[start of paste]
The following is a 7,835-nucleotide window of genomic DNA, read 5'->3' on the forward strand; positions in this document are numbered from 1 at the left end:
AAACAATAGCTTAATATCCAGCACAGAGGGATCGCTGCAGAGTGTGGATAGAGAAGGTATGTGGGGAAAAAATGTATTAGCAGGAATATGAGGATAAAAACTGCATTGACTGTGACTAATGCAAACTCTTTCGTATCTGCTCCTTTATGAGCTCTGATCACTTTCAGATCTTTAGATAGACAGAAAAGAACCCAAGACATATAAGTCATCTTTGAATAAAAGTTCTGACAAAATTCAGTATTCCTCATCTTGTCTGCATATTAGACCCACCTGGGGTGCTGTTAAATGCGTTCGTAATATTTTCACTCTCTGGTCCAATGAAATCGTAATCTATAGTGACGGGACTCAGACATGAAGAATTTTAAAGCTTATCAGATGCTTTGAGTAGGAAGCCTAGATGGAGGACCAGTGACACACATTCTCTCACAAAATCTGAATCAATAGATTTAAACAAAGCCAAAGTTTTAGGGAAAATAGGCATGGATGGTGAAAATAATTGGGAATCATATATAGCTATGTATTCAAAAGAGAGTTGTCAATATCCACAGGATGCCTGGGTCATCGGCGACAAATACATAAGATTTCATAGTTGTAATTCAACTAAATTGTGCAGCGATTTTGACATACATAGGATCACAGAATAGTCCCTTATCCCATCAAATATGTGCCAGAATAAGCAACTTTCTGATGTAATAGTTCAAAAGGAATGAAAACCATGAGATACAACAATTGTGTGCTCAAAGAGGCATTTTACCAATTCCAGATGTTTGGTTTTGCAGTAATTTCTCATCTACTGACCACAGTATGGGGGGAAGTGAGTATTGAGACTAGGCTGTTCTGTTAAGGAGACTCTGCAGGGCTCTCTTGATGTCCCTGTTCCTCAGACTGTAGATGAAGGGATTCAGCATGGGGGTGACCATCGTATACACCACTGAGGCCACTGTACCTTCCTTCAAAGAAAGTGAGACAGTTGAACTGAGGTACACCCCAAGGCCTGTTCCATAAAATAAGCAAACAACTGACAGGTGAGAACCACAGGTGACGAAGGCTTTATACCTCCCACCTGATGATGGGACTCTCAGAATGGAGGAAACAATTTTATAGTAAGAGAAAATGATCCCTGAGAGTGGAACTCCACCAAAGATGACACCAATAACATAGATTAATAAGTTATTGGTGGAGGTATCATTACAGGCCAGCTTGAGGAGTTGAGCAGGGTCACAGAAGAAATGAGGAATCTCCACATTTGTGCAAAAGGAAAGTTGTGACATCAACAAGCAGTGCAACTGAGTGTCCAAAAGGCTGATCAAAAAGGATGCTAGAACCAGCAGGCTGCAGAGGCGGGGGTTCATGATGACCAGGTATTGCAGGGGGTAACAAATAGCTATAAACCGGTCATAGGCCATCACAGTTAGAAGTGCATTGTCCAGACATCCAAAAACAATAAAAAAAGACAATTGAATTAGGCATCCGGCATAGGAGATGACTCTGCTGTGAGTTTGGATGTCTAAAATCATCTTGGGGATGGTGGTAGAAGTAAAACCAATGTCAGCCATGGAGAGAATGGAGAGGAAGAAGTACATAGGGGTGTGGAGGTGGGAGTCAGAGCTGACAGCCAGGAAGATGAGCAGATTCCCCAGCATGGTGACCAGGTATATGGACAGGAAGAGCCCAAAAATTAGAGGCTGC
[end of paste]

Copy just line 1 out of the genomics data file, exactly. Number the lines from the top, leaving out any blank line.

The following is a 7,835-nucleotide window of genomic DNA, read 5'->3' on the forward strand; positions in this document are numbered from 1 at the left end: